French Bureaucracy To Swell
August 21, 1997
France's new socialist government proposes to cure its youth unemployment problem by hiring 350,000 people under age 30 as civil servants. Observers say such cosmetic cures have been tried often before and inevitably failed. They see the prospect no different this time.
- One in every four people under age 30 and not in school or training is without a job -- double the U.S. rate.
- The plan is supposed to cost $5.6 billion over the next five years.
- Critics say the expenditure will jeopardize plans to lower the nation's deficit-to-GDP ratios which is crucial to meeting the criteria for entry into the European Union.
- Businesses, already heavily taxed, are betting that the cost of all those civil servants will be passed along to them.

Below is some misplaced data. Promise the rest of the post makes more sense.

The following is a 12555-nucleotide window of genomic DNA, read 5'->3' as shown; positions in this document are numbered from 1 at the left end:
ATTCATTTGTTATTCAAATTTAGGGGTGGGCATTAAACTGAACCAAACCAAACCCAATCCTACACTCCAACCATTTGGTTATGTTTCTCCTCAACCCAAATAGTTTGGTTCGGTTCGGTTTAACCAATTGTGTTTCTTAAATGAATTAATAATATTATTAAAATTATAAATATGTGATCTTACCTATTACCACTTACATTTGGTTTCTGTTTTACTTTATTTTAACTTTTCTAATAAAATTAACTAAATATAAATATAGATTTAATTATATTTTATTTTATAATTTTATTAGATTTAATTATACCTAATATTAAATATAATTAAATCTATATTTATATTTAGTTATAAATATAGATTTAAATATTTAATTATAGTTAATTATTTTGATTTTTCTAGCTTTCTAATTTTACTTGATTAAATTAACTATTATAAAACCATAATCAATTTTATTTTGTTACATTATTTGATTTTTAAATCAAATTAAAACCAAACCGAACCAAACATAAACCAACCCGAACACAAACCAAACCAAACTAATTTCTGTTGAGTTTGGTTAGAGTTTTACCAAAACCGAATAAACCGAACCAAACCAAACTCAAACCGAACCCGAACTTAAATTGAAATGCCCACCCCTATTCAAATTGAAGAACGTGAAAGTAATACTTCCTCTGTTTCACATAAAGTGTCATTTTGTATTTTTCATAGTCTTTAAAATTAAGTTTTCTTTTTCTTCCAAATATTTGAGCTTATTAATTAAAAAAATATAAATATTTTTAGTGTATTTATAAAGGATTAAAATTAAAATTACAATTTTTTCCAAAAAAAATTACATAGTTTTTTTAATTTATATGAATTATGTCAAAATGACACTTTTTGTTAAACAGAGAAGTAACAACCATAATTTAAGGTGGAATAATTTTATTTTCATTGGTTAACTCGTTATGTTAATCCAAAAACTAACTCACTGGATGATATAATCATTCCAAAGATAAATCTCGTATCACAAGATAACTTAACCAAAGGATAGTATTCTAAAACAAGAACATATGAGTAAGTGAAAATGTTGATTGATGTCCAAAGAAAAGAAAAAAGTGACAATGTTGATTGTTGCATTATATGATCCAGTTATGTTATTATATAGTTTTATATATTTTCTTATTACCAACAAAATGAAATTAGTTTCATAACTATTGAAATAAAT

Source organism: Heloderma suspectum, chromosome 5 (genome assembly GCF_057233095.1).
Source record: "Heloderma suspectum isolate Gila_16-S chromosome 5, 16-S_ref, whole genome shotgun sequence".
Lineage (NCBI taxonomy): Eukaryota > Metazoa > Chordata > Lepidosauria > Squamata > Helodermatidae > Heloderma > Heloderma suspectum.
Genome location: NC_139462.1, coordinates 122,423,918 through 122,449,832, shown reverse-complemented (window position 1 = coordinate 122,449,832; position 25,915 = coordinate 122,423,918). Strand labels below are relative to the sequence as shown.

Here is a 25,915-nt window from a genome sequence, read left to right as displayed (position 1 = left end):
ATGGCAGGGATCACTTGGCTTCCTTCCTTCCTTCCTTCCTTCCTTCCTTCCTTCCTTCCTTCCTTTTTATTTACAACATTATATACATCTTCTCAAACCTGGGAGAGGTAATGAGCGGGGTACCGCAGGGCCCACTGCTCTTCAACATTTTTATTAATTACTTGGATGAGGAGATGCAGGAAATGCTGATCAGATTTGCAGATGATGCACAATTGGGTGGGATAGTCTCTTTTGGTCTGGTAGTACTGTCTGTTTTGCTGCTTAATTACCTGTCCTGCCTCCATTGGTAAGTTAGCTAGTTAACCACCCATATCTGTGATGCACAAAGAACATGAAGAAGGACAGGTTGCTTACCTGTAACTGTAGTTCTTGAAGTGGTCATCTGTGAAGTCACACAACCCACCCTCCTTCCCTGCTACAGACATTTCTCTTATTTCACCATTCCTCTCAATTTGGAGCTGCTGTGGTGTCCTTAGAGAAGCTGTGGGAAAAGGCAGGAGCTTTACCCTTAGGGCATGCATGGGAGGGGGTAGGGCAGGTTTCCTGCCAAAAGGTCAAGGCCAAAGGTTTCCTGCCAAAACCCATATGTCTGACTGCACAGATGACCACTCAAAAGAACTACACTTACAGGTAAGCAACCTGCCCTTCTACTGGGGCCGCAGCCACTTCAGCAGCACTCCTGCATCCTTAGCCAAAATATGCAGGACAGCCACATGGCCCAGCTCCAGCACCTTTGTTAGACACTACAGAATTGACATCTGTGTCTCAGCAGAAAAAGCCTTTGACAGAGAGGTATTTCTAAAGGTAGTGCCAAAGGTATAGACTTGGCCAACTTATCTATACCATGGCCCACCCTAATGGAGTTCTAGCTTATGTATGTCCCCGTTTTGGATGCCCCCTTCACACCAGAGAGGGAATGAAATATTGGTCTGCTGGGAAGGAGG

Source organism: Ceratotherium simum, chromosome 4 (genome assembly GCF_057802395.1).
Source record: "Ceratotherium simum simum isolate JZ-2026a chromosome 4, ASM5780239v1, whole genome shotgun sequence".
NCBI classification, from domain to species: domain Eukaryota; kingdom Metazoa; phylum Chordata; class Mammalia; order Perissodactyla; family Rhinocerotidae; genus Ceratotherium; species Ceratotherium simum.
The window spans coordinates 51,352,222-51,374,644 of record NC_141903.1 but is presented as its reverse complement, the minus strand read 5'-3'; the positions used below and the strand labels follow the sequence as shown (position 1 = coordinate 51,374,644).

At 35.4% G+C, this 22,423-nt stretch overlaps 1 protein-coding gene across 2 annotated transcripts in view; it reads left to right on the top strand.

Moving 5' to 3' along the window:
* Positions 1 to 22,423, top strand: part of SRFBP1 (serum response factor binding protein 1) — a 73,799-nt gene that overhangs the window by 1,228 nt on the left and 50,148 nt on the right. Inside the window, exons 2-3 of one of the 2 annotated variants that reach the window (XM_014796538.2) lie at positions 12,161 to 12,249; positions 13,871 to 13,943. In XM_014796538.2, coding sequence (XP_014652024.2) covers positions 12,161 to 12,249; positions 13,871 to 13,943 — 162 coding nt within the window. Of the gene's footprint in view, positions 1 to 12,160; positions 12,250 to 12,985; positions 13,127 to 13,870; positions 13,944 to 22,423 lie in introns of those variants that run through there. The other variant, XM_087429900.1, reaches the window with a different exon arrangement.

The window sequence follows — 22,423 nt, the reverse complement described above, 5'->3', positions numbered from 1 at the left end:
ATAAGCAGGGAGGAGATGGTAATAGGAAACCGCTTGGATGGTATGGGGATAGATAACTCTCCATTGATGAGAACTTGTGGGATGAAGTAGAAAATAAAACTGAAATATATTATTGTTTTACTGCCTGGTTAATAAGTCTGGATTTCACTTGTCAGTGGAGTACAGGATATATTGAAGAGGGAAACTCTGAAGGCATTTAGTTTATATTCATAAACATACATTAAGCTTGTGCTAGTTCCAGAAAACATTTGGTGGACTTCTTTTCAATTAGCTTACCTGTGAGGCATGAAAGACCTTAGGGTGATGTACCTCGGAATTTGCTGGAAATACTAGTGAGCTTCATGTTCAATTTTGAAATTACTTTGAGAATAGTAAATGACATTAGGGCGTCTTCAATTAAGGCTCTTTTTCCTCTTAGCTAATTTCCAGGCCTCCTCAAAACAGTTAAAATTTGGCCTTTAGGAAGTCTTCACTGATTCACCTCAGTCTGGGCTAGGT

France's effective tax rate at the corporate and personal level combined is 65.4 percent. Businesses must pay workers a minimum wage of $6.31 an hour -- $1.16 over the U.S. minimum.
Economists say that if France would ease the regulatory and tax knot it has tied around its business community, and get rid of the minimum wage, those 350,000 youthful civil servants might be swept up into the private sector.
Source: Perspective, "Curing the French Disease," Investor's Business Daily, August 21, 1997.
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